Sacred Heart Roman Catholic Church (Detroit, Michigan)

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For other places with the same name, see Sacred Heart Catholic Church.
Sacred Heart Roman Catholic Church, Convent and Rectory
SacredHeartChurch.jpg
Façade of Sacred Heart Church
Location 1000 Eliot Street
Detroit, Michigan
Coordinates 42°21′3″N 83°2′47″W / 42.35083°N 83.04639°W / 42.35083; -83.04639Coordinates: 42°21′3″N 83°2′47″W / 42.35083°N 83.04639°W / 42.35083; -83.04639
Built 1875
Architect Peter J. Diederichs
Architectural style Italianate, Romanesque Revival
Governing body Private
NRHP Reference # 80001926[1]
Significant dates
Added to NRHP June 06, 1980
Designated MSHS June 19, 1975[2]

The Sacred Heart Roman Catholic Church, Convent and Rectory is a Roman Catholic church complex located at 1000 Eliot Street in Detroit, Michigan. It was designated a Michigan State Historic Site in 1975[2] and listed on the National Register of Historic Places in 1980.[1]

History[edit]

Sacred Heart, built in 1875, was the third German Roman Catholic church constructed in Detroit.[3] The parish was founded to serve the German members of the Detroit community, not only with the church itself, but also with its primary and secondary schools.[3] The church continued as a primarily German parish until after World War I, when large numbers of blacks moved into Detroit and settled along Hastings Street. The German population slowly moved out at this time.

Sacred Heart Church Rectory

In 1911, some of the newer black residents of the Catholic faith established a chapel at old St. Mary's.[4] In 1914, the growing congregation moved to a converted Episcopalian church at Eliot and Beaubien.[4] The church flourished, and in the late 1930s, the congregation petitioned to move to the nearby Sacred Heart, due in part to the school building on the site.[4] In 1938, Sacred Heart was converted from a German parish to an African American parish.[3] The congregation at this time measured approximately 1500 members, and they quickly utilized the school at Sacred Heart, graduating the first high school class in 1945.[4]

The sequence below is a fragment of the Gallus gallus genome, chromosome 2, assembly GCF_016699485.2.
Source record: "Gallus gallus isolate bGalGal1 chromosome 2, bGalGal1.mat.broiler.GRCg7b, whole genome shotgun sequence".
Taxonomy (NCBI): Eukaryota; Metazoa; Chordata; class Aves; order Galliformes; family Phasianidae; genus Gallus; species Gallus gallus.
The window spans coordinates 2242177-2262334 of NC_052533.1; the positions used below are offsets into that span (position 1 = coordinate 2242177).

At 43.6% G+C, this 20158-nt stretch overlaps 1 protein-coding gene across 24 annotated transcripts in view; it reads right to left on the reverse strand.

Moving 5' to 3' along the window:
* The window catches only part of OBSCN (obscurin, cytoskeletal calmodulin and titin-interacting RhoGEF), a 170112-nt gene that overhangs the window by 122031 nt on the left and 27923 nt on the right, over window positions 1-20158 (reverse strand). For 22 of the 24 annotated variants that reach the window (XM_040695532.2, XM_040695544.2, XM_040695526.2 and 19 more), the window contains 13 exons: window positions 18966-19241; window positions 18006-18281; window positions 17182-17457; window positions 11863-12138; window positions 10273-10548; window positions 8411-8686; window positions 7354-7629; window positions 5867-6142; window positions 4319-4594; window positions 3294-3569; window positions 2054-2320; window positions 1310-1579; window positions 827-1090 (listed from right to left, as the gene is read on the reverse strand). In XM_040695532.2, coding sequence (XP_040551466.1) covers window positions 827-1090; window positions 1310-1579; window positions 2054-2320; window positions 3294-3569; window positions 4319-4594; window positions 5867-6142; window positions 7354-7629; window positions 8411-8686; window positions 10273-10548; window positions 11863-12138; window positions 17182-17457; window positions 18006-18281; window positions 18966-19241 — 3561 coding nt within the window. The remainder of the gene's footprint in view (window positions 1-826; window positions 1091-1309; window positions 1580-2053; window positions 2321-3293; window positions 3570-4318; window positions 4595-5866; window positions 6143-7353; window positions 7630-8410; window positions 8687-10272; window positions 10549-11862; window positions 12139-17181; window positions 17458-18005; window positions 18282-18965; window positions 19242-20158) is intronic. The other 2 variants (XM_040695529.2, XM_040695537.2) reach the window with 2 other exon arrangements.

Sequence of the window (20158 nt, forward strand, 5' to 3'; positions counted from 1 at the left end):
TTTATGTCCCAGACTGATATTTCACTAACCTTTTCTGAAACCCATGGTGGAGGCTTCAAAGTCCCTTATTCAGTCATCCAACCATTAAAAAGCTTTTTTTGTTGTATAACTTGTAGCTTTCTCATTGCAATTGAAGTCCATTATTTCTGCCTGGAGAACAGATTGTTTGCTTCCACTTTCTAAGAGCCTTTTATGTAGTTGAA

After World War II, the Interstate 75 freeway was built through the area, displacing the black parishioners living on Hastings. In 1957, the parish closed its secondary school and, eight years later, its primary school.[3] However, the church still continues to offer weekly mass.

Architecture[edit]

The Sacred Heart church is a red brick, pedimented Italianate structure with an entrance projecting toward the street.[3] The wood belfry and spire are painted a cream color, contrasting with the deep red of the brick walls. Six bays with two story windows line both sides of this church. The seventh bay houses the sacristy and service rooms are located in the seventh bays.[3]

See also[edit]

References[edit]

  1. ^ a b "National Register Information System". National Register of Historic Places. National Park Service. 2008-04-15. 
  2. ^ a b "Sacred Heart Roman Catholic Church Complex". Michigan State Housing Development Authority. Retrieved September 2, 2010. 
  3. ^ a b c d e f Sacred Heart Roman Catholic Church Complex from Detroit1701
  4. ^ a b c d Sacred Heart of Jesus Church history

Further reading[edit]

  • Godzak, Roman (2000). Archdiocese of Detroit (Images of America). Arcadia Publishing. ISBN 9780738507972. 
  • Godzak, Roman (2004). Catholic Churches of Detroit (Images of America). Arcadia Publishing. ISBN 0738532355. 
  • Godzak, Roman (2000). Make Straight the Path: A 300 Year Pilgrimage Archdiocese of Detroit. Editions du Signe. ISBN 2746801450. 
  • Tentler, Leslie Woodcock with foreword by Cardinal Edmund Szoka (1992). Seasons of Grace: A History of the Catholic Archdiocese of Detroit. Wayne State University Press. ISBN 0814321062. 
  • Tutag, Nola Huse with Lucy Hamilton (1988). Discovering Stained Glass in Detroit. Wayne State University Press. ISBN 0-8143-1875-4. 

External links[edit]